World Health Day is held every April 7th to draw attention to particular priorities in global health and this year was dedicated to the control of vectors that transmit diseases.
World Health Day 2014 spotlighted some of the most commonly known vectors – such as mosquitoes, sandflies, bugs, ticks and snails – responsible for transmitting a wide range of parasites and pathogens that can cause many different illnesses.
Mosquitoes, for example, transmit malaria- the most deadly vector-borne disease, causing an estimated 660,000 deaths annually worldwide - as well as dengue fever, lymphatic filariasis, chikungunya, Japanese encephalitis and yellow fever.
The goal of the World Health Day 2014 campaign was better protection from vector-borne diseases, especially for families living in areas where diseases are transmitted by vectors, and travelers to countries where they pose a health threat.
The campaign also advocated that health authorities in countries where vector-borne diseases are a public health problem or emerging threat, put in place measures to improve surveillance and protection.
Dr. José Luis Di Fabio, Cuba's representative of both the Pan American Health Organisation (PAHO) and World Health Organization (WHO), told ACN that the theme was chosen in order to identify the global problem and take appropriate synchronous measures.
"Protect yourself and your environment from disease vectors: Small bites, big threats," is the motto for this year. The central activity in Cuba took place on Monday in the Havana municipality of Guanabacoa and included a marathon organized by the INDER and cultural and recreational activities.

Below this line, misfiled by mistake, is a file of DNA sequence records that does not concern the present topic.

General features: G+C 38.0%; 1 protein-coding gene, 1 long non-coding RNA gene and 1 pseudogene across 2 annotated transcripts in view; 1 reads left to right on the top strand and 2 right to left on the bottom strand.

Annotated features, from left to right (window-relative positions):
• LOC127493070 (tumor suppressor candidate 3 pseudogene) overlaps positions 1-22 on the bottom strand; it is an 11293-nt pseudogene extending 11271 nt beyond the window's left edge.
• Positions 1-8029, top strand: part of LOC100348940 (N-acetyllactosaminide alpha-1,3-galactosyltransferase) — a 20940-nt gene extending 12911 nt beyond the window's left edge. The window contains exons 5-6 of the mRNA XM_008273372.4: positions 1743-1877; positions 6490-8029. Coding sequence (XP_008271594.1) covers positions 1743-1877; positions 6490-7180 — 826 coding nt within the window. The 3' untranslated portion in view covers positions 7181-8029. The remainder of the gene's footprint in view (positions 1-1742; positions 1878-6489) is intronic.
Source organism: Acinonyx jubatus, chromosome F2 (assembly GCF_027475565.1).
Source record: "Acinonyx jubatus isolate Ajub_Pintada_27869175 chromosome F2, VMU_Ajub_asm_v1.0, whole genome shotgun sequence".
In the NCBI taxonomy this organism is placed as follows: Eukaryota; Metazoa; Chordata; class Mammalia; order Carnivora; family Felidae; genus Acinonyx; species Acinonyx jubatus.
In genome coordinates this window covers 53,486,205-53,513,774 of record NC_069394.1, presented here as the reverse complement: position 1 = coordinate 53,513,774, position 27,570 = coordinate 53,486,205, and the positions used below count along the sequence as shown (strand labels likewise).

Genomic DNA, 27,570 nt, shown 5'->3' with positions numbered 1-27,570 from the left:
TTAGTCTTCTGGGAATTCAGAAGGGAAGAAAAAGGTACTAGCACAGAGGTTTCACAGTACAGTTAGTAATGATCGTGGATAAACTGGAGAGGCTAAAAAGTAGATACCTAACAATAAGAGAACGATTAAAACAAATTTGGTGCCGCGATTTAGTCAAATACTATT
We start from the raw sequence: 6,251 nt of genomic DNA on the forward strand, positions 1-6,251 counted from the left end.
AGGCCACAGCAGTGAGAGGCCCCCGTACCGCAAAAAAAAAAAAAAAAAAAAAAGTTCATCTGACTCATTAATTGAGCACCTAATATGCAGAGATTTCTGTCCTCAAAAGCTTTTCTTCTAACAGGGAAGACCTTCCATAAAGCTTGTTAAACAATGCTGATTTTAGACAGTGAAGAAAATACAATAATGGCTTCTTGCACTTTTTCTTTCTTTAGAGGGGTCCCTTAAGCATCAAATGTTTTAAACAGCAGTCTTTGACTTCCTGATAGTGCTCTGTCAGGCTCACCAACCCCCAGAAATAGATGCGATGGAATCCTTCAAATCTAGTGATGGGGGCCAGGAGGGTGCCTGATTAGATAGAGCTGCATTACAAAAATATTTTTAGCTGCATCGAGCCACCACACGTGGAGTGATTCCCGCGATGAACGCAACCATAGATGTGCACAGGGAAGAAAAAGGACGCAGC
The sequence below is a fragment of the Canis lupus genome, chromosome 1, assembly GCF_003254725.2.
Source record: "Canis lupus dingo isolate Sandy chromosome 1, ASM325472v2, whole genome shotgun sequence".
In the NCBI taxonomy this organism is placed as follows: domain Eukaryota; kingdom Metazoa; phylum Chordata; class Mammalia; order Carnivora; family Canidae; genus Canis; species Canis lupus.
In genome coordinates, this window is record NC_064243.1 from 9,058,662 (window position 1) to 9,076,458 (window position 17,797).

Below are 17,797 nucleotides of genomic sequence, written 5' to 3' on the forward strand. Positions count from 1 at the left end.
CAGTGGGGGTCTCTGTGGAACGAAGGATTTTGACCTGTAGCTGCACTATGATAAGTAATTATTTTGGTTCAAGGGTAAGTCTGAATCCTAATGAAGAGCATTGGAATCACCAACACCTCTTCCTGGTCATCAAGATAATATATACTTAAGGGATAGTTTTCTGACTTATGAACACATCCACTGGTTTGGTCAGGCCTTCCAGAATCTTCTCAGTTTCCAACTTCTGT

The WHO says that these conditions affect a large number of countries, principally in the region of the Americas and among the highest incidence include malaria, dengue fever, chagas, leishmaniasis and lymphatic filariasis or elephantiasis.
Di Fabio stressed that vector-borne infectious diseases are spread by insects and snails that carry viruses, parasites and bacteria to humans and constitute a high rate of morbidity and mortality for individuals, their families and communities, especially in the poorest nations.
An official said that most of the population of the 35 countries of the region except Canada and continental Chile, co-exists with the mosquito Aedes aegypti, which can transmit the dengue virus, chikungunya and yellow fever .
The PAHO-WHO representative warned that in recent decades, Latin America has become the region with the highest figures in the world and said that Cuba does not escape the threat posed by these vectors.
In recent press statements Dr. Ileana Morales, head of the department for the control of Aedes aegypti, in the Ministry of Public Health, reiterated that the national surveillance program has universal vector control coverage and is preventive in nature. It is intended to prevent formation and replication foci, as well as destroying those that are found.
The purpose of vector control is to limit contact between humans and vectors, and to reduce vector populations or their life expectancy so that they are unable to transmit disease. Vector control rarely relies on a single intervention.
Whenever possible, environmental, biological and chemical (use of insecticides) control measures complement each other in what is known as integrated vector management.
In order to effectively control vectors, it is necessary to precisely identify them, to be familiar with their biology, their behaviour towards humans and their exact role in disease transmission. Only thus is it possible to undertake control measures and to intervene effectively.
Cuba currently has high levels of infestation in 27 municipalities, including the headwaters of some provinces and in all Havana's municipalities, and the main factors that encourage their growth are related to climatic changes that encourage greater infestation and increased numbers of unsafe reservoirs, stressed Dr. Morales.
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